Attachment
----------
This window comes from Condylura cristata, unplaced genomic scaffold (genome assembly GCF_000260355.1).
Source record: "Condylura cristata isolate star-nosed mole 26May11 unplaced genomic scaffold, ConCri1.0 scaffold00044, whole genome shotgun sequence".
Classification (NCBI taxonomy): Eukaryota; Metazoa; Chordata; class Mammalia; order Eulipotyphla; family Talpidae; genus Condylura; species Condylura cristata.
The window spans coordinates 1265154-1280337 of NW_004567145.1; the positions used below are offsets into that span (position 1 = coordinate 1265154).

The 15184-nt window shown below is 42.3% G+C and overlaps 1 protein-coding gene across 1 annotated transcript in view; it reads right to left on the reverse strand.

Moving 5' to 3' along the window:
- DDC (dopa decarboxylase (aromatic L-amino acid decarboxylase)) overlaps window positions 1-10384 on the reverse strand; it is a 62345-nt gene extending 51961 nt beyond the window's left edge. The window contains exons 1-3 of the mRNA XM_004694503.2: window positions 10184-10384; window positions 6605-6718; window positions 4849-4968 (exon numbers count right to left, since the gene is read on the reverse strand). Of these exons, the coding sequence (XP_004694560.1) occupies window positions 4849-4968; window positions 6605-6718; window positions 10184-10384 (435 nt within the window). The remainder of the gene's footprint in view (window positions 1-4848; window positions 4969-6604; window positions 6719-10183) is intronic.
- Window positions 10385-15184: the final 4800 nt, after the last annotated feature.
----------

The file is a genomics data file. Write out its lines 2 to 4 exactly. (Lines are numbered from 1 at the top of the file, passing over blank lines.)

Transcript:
Source record: "Condylura cristata isolate star-nosed mole 26May11 unplaced genomic scaffold, ConCri1.0 scaffold00044, whole genome shotgun sequence".
Classification (NCBI taxonomy): Eukaryota; Metazoa; Chordata; class Mammalia; order Eulipotyphla; family Talpidae; genus Condylura; species Condylura cristata.
The window spans coordinates 1265154-1280337 of NW_004567145.1; the positions used below are offsets into that span (position 1 = coordinate 1265154).